That is an ideal. It doesn’t mean it has to be forever but this is such a complex problem that I believe if we all can ALL start looking past how any of this is going to benefit ourselves personally, then we can start looking at the Big Picture of what it’s going to take to protect Napa County Agriculture AND our communities who live here.
The County planning staff has done the yeoman's job of trying to organize the many proposal suggestions made at the May 11th meeting into a group of coherent options for further discussion by the committee.
At APAC meeting #3 numerous proposals (here and here and here) were submitted nominally relating to minimum parcel size for wineries, estate grape requirement and vineyard loss requirements. The range of proposals was quite varied, not always sticking to the topic. Which is just as well since the topics were in fact pre-defined solutions to problems that had yet to be discussed or defined. In my opinion, as laid out here, the problems and solutions involved in the protection of agriculture will not be solved by minor tweaks to the metrics of the WDO.
But that being said, a couple of the proposals did really wrestle with the minimum parcel size issue and put it into a larger context that hints at the problems. Several proposals (D, I, L) would allow wineries on 10 acre parcels subject to severe restrictions on visitation. My own feeling is that if visitation to the vineyards is severely restricted the other issues of winery proliferation will sort themselves out. I, of course, favor the one proposal not even considered for discussion - an end to winery construction in the vineyards.
The most well thought out proposal, IMHO, was by grapegrowers Walt and Bernadette Brooks. It is here. It attempts to cover many bases and as such would be a good basis for discussions. Their proposed matrix doesn't need a rocket scientist to understand, accommodates all sized parcels, defines a relationship between parcel size, production capacity and visitation, differentiates between AP (tourism ag) zone and AW (residential ag) zone. Most importantly, the visitation numbers are low, in keeping with the (grossly abused) directive in the WDO that marketing is to be "clearly incidental, related and subordinate" to the making of wine. In fact, the argument really needs to be made that if a winery can't survive without the income that visitation brings, then visitation isn't at all incidental or subordinate to the making of wine. It is the main activity of the winery and without it the winery probably would not, and definitely should not be built.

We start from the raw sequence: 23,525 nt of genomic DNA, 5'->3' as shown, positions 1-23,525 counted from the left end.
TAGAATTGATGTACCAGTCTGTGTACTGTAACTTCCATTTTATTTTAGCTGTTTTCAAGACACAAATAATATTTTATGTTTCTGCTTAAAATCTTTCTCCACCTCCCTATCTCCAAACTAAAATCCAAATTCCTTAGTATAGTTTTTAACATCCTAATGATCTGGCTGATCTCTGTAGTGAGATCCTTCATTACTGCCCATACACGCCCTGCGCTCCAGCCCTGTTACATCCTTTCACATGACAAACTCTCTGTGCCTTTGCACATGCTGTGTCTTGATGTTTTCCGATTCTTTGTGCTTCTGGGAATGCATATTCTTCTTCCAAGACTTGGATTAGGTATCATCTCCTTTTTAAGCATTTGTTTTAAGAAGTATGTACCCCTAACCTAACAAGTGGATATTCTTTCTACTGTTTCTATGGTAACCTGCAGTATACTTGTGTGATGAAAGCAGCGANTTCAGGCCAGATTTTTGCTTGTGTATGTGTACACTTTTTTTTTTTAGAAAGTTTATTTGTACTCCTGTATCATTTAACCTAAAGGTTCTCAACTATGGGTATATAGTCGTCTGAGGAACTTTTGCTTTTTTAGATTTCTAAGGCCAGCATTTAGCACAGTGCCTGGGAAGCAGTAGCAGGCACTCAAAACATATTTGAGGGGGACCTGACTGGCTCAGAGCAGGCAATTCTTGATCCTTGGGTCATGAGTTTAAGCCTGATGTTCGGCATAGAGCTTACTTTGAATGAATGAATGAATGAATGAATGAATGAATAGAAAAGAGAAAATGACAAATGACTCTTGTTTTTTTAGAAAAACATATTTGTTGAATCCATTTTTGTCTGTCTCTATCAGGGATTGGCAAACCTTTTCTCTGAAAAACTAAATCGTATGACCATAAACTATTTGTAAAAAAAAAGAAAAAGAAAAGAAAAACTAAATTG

(I also like the Brooks proposal because it includes two really important ideas: Visitation is based on actual production not permitted capacity. Visitation can only take place during daylight hours.)
Standardizing the visitation numbers for all wineries (including retroactively for existing ones) , which will level the competitive playing field, reduce the arbitrary nature of visitation requests, and reduce the difficulty of enforcement, is the most important issue that this committee can undertake. Is that part of its mandate?
Director Morrison has also made a visitation proposal and matrix to be presented to the Planning Commission on May 20th 2015 (1 yr anniversary of the start of this review process), with modestly higher numbers but a wide range of modifiers for the Commission to evaluate. (Brooks proposes .1 visitor/gal/yr, Morrison proposes .126 (or .106) visitor/gal/yr).
Both of these matrices eliminate the distinction between tours-and-tasting visitors and marketing event visitors, a distinction that has all but disappeared in the 2010 WDO but becomes an enormous numerical distraction in the use-permit proposals. Both matrices deal with visitation numbers on a yearly basis - which is the only practical basis for dealing with them. (This coincides with the Dan McFadden suggestion that yearly numbers be established for visitation in the use permits giving the wineries the descretion to divide up the number as they wish.)
Visitation is at the heart of the winery proliferation problem and I hope that this becomes the principal focus of APAC in the coming weeks. As David Graves has pointed out in one of the letters here, the committee is dealing with a "wicked" problem that may need a lot more discussion before any more straw polls are taken on specific solutions. Proposal L would be one place to start.